THESEAREONLYSMALLSCALELIES

AKIRA AKIRA

How do you feel about the opportunity to be a part of Primavera? In turn, how do you feel about the term, emerging artist?

If I remember correctly from what I've heard before, I couldn't have been in Primavera unless I was an Australian citizen or permanent resident. I got my permanent residency in January this year so to be in Primavera 2010 means a lot to me - a lot. It's taken a long time and lot of hard work to get to this point.

In terms of being an emerging artist, I'm happy to be one as long as I won't disappear into the darkness afterwards! You gotta go somewhere if you have once emerged, haven't you?

Spillberg (black) No.1 (detail)

ALASDAIR McLUCKIE

How did you go about deciding what works - past or present - to exhibit in Primavera?

The process of deciding what to put in the show was pretty easy, Katie and I just had a conversation regarding what we were both thinking, which was basically the same thing.

As well as the Highest Mountain Peak work I'm showing a new body of work, which is sort of a reaction to the Mountain Peak, or at least an odd catalyst for the new work. There will be an interestingly strange conversation between the two very different yet very similar bodies of work.

Rider

JAMES NEWITT

Could you describe the process involved in producing your work?

Its hard to say how I go about making art because I'm still working it out myself. Sometimes a project starts with an idea, sometimes it starts with a story, sometimes it starts with something quite difficult to identify (like an emotion or atmosphere I want to explore). From the initial idea, I undertake research to develop the work and understand how I might approach the concept. Sometimes the research could continue for over a year or two, depending on the scope of the project. Often the material I collect during the research stage will feed into the artwork - sometimes I'm not sure where the research stops and the art begins. If I'm filming something performed or facilitated, I'll need to work hard to set everything up perfectly because I might only have a day or two to film. If I'm filming something which is more observational (like much of the footage in Unstable Ground) then I might film for up to 12 months to get the shots I want. Sometimes there can be pressure to make the work a certain way – some of the people who helped me in Saturday Nights wanted a 2-hour video of the whole country dance. It's important that I have time and space to think about what I want the work to be and the best way of communicating my ideas.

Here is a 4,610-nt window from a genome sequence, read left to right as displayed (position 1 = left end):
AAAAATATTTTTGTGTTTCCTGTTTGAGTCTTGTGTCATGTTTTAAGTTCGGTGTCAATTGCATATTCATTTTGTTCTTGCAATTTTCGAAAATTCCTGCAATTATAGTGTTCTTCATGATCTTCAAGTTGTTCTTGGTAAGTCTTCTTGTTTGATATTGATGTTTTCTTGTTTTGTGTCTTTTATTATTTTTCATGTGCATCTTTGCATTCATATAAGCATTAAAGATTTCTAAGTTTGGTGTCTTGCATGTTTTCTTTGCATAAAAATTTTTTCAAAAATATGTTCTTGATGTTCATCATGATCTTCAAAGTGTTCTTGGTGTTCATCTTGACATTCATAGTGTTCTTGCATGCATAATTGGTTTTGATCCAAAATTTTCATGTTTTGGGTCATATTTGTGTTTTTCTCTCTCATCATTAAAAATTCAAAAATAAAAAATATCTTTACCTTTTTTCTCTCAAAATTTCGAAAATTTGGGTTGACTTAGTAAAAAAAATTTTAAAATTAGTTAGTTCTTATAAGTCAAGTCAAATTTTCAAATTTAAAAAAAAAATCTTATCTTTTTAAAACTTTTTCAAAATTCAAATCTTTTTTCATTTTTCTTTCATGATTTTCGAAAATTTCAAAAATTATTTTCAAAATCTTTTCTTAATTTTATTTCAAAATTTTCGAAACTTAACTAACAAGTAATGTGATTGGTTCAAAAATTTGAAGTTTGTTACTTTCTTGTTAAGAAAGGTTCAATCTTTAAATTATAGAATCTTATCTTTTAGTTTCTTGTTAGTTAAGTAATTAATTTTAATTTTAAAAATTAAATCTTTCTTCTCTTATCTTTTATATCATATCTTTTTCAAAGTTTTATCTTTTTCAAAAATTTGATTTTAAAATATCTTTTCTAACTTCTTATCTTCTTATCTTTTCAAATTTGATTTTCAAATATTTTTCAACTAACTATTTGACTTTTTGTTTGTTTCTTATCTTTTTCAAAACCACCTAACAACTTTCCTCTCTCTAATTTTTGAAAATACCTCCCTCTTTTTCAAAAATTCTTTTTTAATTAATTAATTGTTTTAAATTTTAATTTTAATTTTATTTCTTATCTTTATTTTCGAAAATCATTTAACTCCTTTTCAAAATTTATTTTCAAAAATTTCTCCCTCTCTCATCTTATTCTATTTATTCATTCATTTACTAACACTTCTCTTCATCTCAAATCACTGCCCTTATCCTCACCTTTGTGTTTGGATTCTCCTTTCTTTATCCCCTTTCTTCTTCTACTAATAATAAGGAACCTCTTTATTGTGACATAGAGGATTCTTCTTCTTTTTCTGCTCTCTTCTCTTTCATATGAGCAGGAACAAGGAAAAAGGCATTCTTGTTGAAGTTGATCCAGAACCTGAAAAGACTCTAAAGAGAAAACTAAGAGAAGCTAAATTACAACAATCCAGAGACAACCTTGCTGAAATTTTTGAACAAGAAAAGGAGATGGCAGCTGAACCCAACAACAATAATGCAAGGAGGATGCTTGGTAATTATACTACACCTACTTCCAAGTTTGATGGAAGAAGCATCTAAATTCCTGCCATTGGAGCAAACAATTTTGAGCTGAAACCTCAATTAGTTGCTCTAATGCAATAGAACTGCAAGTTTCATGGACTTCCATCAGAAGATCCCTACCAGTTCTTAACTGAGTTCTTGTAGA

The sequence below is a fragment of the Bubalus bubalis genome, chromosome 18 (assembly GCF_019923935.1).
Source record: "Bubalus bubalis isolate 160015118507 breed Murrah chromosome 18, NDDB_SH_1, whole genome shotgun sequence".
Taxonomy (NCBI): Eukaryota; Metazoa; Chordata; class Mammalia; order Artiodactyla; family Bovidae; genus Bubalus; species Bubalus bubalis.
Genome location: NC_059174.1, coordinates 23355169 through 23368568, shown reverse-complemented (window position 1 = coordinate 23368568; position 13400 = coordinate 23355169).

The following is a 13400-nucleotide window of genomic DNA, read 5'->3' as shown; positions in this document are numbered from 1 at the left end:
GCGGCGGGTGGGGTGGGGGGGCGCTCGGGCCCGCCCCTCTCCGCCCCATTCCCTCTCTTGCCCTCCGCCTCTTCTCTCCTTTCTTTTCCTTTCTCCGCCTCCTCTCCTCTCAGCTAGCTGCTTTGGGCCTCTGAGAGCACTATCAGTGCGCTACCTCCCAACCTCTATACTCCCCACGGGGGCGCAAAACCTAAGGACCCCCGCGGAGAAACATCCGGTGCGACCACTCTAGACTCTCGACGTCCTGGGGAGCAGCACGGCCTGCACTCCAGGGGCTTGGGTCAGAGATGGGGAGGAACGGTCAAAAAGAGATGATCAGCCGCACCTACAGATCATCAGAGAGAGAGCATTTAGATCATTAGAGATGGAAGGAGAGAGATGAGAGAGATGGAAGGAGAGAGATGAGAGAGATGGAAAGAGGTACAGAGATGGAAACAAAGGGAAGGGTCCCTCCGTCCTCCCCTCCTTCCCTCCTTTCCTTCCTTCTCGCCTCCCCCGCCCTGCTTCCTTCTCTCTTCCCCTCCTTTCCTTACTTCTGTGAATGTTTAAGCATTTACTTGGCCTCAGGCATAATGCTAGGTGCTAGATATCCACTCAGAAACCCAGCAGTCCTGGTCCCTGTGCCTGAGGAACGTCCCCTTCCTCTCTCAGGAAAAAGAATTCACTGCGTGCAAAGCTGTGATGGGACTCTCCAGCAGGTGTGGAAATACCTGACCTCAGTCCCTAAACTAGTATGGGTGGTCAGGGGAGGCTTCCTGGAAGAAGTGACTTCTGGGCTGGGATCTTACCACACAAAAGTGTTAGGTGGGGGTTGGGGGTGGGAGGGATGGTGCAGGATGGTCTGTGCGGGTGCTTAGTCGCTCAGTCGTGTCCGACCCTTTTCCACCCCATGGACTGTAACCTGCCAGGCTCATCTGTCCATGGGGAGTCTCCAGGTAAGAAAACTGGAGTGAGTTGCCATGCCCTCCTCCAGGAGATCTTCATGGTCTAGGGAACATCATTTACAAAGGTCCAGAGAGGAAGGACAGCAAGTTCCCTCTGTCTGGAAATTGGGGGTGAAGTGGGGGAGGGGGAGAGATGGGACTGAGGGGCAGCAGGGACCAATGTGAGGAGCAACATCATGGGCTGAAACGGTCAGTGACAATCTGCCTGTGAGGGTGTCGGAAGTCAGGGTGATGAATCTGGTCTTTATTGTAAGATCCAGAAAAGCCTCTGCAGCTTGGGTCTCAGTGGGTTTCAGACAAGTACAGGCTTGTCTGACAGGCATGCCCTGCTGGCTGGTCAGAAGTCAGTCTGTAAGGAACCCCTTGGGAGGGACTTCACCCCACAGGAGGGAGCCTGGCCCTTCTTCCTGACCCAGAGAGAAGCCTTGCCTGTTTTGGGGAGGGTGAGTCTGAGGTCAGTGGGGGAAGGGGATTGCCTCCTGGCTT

Saturday Nights

AGATHA GOTHE-SNAPE

You have been included in two institutional 'emerging' exhibitions this year, firstly NEW at ACCA in Melbourne and now Primavera at the MCA. Could you talk about the simularities and differences between the two shows?

I think they are very different shows and for me; have been very different experiences. Mostly the difference is just about time, as although the shows have been only four months apart, in that time I have matured that much again as an artist. And [I have matured] directly because of being in NEW and dealing with that and showing in a big institution and you know, having to have a relationship with that institution and presenting your work on that scale.

Since NEW all the fictions around artists – about who is successful and who isn't – have been really highlighted. I've really seen the mechanisms of the art world very clearly and I think my work at NEW was really responding to that. Okay, if I have to face the challenge of being in this huge institution and deal with the ramifications of showing in this physical architectural space and also the cultural weight of showing somewhere like this and the expectations placed on the artist, the only thing I can respond to is all those expectations and restrictions. So my work was driven by working through all those anxieties and feelings about those things. And I really wanted it to, in some way, critique on a very emotional level what it is for a young artist to show in that space. I really hate the professionalisation of being an emerging artist and on every front I always want to critique the structures that are making us believe that we do need to present ourselves in a certain way, or have a sense a professionalism, or have a website, or be really good at applying for grants and know how to talk about our work in a sentence. I think that is always underlying the work and at NEW it really became the driver.

Wrong Solo 1 and 2

Primavera opens on Thursday August 19 and continues until November 21, 2010.

Entry is free. Museum of Contemporary Art, Sydney

Published on August 16, 2010 by Rachel Fuller